More than a week had passed since the new year, it’s time to finish up the last prompt for the Reverb 10 Challenge. I thought it had been a good exercise, and grateful for this opportunity to review and ponder. Looking forward to doing it again for 2011!
Day 31: Core story. What central story is at the core of you, and how do you share it with the world? (Bonus: Consider your reflections from this month. Look through them to discover a thread you may not have noticed until today.)
The truth is, I know I carry a lot of fear and self-doubt in me. That actually makes up a big part of my core. I often feel I am just not good enough and will never achieve, and feel afraid to put myself out there. I feel I am coming to face this and slowly coming out of my shell and beginning to find the courage to try to achieve things, determined to learn from the process and see it as a journey versus regarding the arrival at the destination as a success.
Ferdinand’s death shook my sense of security for this world. In a way it’s good because I live with my eyes wide open these days.
I always felt becoming a mother gave me a second life. I re-considered many things and saw the world with new eyes. For that I am eternally grateful. Through my children I could re-experience what it must have felt like to be a baby, to be held, to be carried around, cuddled, hugged, loved, and sometimes, judged (which I try not to do with my own children). It made me re-evaluate my choices and the way I do things.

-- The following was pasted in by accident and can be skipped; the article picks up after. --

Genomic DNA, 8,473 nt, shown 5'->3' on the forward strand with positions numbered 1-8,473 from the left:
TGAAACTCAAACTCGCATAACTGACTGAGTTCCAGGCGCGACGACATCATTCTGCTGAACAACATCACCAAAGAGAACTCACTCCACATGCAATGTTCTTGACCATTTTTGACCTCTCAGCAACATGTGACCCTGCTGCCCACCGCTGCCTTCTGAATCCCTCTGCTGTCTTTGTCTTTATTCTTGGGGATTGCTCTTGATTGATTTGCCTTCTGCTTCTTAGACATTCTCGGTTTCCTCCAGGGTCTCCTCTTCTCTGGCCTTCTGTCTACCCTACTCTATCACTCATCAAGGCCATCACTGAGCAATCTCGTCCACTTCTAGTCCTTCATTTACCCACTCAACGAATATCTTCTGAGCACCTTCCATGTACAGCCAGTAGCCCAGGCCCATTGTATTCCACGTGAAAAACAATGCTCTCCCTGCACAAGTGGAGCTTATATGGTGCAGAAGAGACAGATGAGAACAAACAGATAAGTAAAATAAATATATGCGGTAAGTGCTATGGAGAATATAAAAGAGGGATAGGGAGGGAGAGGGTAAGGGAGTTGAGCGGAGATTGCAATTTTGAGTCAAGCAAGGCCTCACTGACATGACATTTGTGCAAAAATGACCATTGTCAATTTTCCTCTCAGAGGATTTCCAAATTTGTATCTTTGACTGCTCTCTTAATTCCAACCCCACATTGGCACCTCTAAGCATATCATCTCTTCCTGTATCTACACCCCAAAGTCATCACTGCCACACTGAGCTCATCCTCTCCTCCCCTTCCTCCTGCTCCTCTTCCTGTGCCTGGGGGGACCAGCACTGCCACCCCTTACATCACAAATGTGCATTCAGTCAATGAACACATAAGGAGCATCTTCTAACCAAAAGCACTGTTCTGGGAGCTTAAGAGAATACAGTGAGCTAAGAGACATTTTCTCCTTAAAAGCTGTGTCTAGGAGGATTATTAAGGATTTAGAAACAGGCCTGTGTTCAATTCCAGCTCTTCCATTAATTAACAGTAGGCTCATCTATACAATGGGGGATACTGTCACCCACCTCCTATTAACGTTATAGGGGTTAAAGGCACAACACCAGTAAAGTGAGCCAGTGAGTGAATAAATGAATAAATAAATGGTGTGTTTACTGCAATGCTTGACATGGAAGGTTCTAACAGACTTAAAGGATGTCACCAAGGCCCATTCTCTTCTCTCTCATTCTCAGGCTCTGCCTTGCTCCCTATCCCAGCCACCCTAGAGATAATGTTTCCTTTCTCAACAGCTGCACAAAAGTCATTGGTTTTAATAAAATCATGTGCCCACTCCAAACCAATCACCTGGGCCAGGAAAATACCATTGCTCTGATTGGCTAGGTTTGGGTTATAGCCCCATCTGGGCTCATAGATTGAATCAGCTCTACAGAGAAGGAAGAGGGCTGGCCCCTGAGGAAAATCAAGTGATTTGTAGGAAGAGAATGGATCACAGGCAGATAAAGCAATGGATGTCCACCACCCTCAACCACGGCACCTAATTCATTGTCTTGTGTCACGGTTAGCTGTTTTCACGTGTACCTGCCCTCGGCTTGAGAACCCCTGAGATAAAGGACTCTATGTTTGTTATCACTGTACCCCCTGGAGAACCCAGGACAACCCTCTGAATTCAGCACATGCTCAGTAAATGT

Then Ferdinand died, and I had to find a way to face life again, find new feet and walk the earth differently, again. The world did not change, but I did.
Now we have Lyra, but we also lost another pregnancy. I keep having to re-evaluate and re-think and re-set. I guess that is my true core story. I always felt “this is it” and then something comes along and I need to re-think all over again and start anew again. My life is moment by moment, it had always been.
The Thing Is
to love life, to love it even
when you have no stomach for it
and everything you’ve held dear
crumbles like burnt paper in your hands,
your throat filled with the silt of it.
When grief sits with you, its tropical heat
thickening the air, heavy as water
more fit for gills than lungs;
when grief weights you like your own flesh
only more of it, an obesity of grief,
you think, How can a body withstand this?
Then you hold life like a face
between your palms, a plain face,
no charming smile, no violet eyes,
and you say, yes, I will take you
I will love you, again. –– Ellen Bass
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